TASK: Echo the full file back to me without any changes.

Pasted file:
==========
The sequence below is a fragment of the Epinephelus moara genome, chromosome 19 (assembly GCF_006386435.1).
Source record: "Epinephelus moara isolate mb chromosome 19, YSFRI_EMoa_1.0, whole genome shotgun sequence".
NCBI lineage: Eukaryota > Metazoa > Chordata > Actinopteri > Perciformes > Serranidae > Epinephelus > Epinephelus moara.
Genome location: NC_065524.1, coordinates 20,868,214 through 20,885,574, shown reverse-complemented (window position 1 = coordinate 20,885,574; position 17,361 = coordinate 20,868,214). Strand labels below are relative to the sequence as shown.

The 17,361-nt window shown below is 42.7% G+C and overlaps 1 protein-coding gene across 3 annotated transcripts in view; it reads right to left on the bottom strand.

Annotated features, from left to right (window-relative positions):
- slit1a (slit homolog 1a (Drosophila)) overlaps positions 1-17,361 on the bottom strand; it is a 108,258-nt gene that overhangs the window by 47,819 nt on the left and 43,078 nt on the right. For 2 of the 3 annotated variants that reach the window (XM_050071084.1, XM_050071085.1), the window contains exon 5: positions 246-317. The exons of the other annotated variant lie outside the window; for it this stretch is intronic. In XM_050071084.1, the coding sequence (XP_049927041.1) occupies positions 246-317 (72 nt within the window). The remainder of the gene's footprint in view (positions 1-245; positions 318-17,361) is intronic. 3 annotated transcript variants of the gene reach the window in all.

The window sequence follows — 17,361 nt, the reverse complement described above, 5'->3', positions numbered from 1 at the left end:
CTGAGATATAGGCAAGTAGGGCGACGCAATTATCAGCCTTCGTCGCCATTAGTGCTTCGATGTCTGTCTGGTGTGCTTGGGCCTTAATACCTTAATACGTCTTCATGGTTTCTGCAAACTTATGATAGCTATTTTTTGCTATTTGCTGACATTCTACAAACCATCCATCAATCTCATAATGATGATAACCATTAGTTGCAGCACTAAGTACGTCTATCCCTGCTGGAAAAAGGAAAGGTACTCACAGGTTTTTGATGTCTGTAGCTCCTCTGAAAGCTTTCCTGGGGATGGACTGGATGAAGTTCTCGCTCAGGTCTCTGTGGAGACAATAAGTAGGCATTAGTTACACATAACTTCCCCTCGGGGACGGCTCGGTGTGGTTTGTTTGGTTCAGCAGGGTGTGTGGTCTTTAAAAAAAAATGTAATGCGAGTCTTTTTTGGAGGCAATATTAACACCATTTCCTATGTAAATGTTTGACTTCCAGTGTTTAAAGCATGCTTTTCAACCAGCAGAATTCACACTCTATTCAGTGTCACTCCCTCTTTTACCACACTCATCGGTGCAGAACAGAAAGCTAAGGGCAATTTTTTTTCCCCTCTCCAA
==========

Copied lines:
The sequence below is a fragment of the Epinephelus moara genome, chromosome 19 (assembly GCF_006386435.1).
Source record: "Epinephelus moara isolate mb chromosome 19, YSFRI_EMoa_1.0, whole genome shotgun sequence".
NCBI lineage: Eukaryota > Metazoa > Chordata > Actinopteri > Perciformes > Serranidae > Epinephelus > Epinephelus moara.
Genome location: NC_065524.1, coordinates 20,868,214 through 20,885,574, shown reverse-complemented (window position 1 = coordinate 20,885,574; position 17,361 = coordinate 20,868,214). Strand labels below are relative to the sequence as shown.

The 17,361-nt window shown below is 42.7% G+C and overlaps 1 protein-coding gene across 3 annotated transcripts in view; it reads right to left on the bottom strand.

Annotated features, from left to right (window-relative positions):
- slit1a (slit homolog 1a (Drosophila)) overlaps positions 1-17,361 on the bottom strand; it is a 108,258-nt gene that overhangs the window by 47,819 nt on the left and 43,078 nt on the right. For 2 of the 3 annotated variants that reach the window (XM_050071084.1, XM_050071085.1), the window contains exon 5: positions 246-317. The exons of the other annotated variant lie outside the window; for it this stretch is intronic. In XM_050071084.1, the coding sequence (XP_049927041.1) occupies positions 246-317 (72 nt within the window). The remainder of the gene's footprint in view (positions 1-245; positions 318-17,361) is intronic. 3 annotated transcript variants of the gene reach the window in all.

The window sequence follows — 17,361 nt, the reverse complement described above, 5'->3', positions numbered from 1 at the left end:
CTGAGATATAGGCAAGTAGGGCGACGCAATTATCAGCCTTCGTCGCCATTAGTGCTTCGATGTCTGTCTGGTGTGCTTGGGCCTTAATACCTTAATACGTCTTCATGGTTTCTGCAAACTTATGATAGCTATTTTTTGCTATTTGCTGACATTCTACAAACCATCCATCAATCTCATAATGATGATAACCATTAGTTGCAGCACTAAGTACGTCTATCCCTGCTGGAAAAAGGAAAGGTACTCACAGGTTTTTGATGTCTGTAGCTCCTCTGAAAGCTTTCCTGGGGATGGACTGGATGAAGTTCTCGCTCAGGTCTCTGTGGAGACAATAAGTAGGCATTAGTTACACATAACTTCCCCTCGGGGACGGCTCGGTGTGGTTTGTTTGGTTCAGCAGGGTGTGTGGTCTTTAAAAAAAAATGTAATGCGAGTCTTTTTTGGAGGCAATATTAACACCATTTCCTATGTAAATGTTTGACTTCCAGTGTTTAAAGCATGCTTTTCAACCAGCAGAATTCACACTCTATTCAGTGTCACTCCCTCTTTTACCACACTCATCGGTGCAGAACAGAAAGCTAAGGGCAATTTTTTTTCCCCTCTCCAA